Personal exposure to fine particles (PM2.5) and respiratory inflammation of common residents in Hong Kong

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Given the lack of research on the personal exposure to fine particles (PM2.5) in Hong Kong, we examined the association between short-term personal exposure to PM2.5 and their constituents and inflammation in exhaled breath in a sample of healthy adult residents.


Forty-six participants underwent personal PM2.5 monitoring for averagely 6 days to obtain 276 samples. Fractional exhaled nitric oxide (FeNO), a biomarker of inflammation in exhaled breath, was measured at the end of each 24-h personal monitoring. PM2.5 chemical constituents, including organic carbon, elemental carbon, 16 polycyclic aromatic hydrocarbons (PAHs), and 6 phthalate esters, were speciated from the personal samples collected. A mixed-effects model was used to estimate the association of PM2.5 and their constituents with FeNO. The comparison was also made with parallel analyses using ambient concentrations.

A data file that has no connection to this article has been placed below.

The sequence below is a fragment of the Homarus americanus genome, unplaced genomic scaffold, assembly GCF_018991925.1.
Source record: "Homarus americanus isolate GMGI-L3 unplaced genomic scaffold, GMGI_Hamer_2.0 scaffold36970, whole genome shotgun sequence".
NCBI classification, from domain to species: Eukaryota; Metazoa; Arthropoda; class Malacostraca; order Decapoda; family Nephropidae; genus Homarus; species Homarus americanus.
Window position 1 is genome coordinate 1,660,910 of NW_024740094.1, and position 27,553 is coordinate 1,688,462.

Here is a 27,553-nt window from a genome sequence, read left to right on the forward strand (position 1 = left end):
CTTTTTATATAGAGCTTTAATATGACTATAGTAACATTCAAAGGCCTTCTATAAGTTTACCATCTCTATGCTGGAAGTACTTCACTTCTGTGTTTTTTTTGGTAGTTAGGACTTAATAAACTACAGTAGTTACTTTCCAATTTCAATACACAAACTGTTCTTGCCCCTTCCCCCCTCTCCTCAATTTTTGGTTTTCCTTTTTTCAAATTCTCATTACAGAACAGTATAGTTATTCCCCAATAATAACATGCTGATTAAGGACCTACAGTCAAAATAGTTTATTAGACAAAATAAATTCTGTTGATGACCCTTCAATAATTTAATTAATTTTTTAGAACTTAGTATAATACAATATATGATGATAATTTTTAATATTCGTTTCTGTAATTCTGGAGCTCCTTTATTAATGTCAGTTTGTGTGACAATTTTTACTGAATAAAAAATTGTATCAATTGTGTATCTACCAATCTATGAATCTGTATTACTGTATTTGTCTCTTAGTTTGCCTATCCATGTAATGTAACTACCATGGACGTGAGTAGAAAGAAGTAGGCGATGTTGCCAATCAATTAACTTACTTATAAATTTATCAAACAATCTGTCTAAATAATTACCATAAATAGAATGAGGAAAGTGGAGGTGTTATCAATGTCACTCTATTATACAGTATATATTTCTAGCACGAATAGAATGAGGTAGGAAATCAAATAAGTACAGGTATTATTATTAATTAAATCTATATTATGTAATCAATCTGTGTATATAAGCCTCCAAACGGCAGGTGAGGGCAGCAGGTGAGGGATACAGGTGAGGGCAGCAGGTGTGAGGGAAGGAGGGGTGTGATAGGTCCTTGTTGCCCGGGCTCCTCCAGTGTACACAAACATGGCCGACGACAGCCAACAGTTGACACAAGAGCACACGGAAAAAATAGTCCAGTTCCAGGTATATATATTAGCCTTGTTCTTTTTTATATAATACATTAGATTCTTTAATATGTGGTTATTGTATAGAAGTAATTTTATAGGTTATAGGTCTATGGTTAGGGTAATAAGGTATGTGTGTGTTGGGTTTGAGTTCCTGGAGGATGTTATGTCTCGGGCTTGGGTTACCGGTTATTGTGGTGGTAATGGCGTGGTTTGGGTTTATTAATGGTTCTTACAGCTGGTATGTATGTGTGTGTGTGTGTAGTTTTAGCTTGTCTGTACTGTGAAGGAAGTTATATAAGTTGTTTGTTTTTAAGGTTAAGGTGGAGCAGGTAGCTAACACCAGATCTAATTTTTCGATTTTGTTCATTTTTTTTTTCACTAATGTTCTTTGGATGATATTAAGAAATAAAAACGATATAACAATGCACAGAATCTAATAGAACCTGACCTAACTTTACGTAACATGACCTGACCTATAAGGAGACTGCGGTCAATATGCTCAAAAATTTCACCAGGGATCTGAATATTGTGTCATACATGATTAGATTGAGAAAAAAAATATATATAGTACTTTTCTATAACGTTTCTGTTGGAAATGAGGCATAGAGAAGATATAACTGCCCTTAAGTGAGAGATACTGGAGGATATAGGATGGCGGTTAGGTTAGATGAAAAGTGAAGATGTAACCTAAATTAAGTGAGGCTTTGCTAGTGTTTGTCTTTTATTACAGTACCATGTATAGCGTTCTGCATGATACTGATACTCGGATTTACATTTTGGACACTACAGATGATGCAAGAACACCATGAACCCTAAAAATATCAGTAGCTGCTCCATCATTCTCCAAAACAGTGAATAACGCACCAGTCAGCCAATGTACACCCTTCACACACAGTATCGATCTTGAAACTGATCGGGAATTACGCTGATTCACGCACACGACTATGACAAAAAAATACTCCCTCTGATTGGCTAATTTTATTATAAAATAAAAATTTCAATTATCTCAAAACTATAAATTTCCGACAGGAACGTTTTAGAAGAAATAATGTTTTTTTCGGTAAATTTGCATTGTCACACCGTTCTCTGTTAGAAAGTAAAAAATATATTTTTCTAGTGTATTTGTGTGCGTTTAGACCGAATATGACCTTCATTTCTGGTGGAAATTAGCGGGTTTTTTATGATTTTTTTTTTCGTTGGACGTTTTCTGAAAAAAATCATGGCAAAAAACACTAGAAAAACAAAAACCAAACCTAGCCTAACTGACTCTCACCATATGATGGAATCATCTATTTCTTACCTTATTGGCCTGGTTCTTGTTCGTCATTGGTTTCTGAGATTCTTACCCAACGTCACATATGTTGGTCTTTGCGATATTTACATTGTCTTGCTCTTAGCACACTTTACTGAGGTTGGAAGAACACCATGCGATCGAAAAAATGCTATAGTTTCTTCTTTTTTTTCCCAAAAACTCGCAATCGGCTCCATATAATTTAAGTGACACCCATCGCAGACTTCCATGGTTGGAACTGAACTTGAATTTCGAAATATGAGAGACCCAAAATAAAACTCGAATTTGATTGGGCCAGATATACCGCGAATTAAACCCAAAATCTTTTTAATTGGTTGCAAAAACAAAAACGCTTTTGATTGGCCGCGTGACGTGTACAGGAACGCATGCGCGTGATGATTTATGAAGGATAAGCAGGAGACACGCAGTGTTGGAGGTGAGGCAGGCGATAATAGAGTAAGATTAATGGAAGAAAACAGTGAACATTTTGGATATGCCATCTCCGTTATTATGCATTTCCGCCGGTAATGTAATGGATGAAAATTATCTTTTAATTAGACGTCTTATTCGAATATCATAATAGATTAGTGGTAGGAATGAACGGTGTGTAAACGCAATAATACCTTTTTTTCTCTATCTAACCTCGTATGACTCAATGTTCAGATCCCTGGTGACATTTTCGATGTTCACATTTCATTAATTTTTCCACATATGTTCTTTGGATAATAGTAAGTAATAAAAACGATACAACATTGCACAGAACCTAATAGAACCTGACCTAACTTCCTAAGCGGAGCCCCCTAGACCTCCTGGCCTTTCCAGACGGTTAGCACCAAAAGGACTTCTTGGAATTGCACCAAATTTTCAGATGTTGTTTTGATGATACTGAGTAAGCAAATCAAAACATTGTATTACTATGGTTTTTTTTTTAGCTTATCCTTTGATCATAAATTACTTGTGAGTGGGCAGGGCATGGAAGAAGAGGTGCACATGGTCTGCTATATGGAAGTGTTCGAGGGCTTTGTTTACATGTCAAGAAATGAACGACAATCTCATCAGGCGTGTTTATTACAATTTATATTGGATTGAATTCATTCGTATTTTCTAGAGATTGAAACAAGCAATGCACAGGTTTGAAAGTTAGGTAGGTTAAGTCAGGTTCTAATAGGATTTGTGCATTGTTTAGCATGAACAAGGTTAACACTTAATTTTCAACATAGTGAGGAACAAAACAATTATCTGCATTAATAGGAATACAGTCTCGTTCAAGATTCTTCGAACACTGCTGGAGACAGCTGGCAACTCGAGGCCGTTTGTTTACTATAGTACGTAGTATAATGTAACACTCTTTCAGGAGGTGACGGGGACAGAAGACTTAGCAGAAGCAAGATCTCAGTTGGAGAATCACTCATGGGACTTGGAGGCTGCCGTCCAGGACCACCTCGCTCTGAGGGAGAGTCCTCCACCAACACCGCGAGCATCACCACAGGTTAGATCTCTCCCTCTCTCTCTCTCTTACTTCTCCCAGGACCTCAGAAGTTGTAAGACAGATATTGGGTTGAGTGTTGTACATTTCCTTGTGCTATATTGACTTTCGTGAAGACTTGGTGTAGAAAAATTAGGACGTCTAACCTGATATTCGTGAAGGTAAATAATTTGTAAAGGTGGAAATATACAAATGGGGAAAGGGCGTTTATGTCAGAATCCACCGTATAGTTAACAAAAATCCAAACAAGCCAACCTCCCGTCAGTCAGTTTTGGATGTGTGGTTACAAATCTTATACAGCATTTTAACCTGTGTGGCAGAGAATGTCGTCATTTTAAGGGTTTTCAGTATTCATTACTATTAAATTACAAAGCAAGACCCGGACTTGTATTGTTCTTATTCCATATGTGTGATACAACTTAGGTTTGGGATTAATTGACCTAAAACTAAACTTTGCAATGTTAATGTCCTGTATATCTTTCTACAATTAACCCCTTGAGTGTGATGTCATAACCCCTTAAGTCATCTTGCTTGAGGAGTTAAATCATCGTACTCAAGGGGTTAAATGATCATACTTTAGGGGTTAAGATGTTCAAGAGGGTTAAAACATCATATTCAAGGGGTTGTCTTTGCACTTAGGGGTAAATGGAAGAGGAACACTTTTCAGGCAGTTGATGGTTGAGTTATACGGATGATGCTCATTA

Personal exposures to PM2.5 (28.1 ± 23.3 μg/m3) were higher than the ambient levels (13.3 ± 6.4 μg/m3) monitored by stations. The composition profile and personal-to-ambient concentration ratio varied among subjects with different occupations. An interquartile range (IQR) change in personal exposure to PM2.5 was positively associated with 12.8% increase in FeNO (95% confidence interval, CI: 5.5–20.7%), while nil association was found for ambient PM2.5. Among the constituents measured, only the carcinogenic PAHs were significantly associated with 12% increase in FeNO responses (95% CI, 0.0–25.6%).


In conclusion, our study provides the first understanding about personal exposure to PM2.5 and possible sources in Hong Kong. The results also showed that personal exposure to PM2.5 and c-PAHs were linked to increased FeNO levels among healthy adults.

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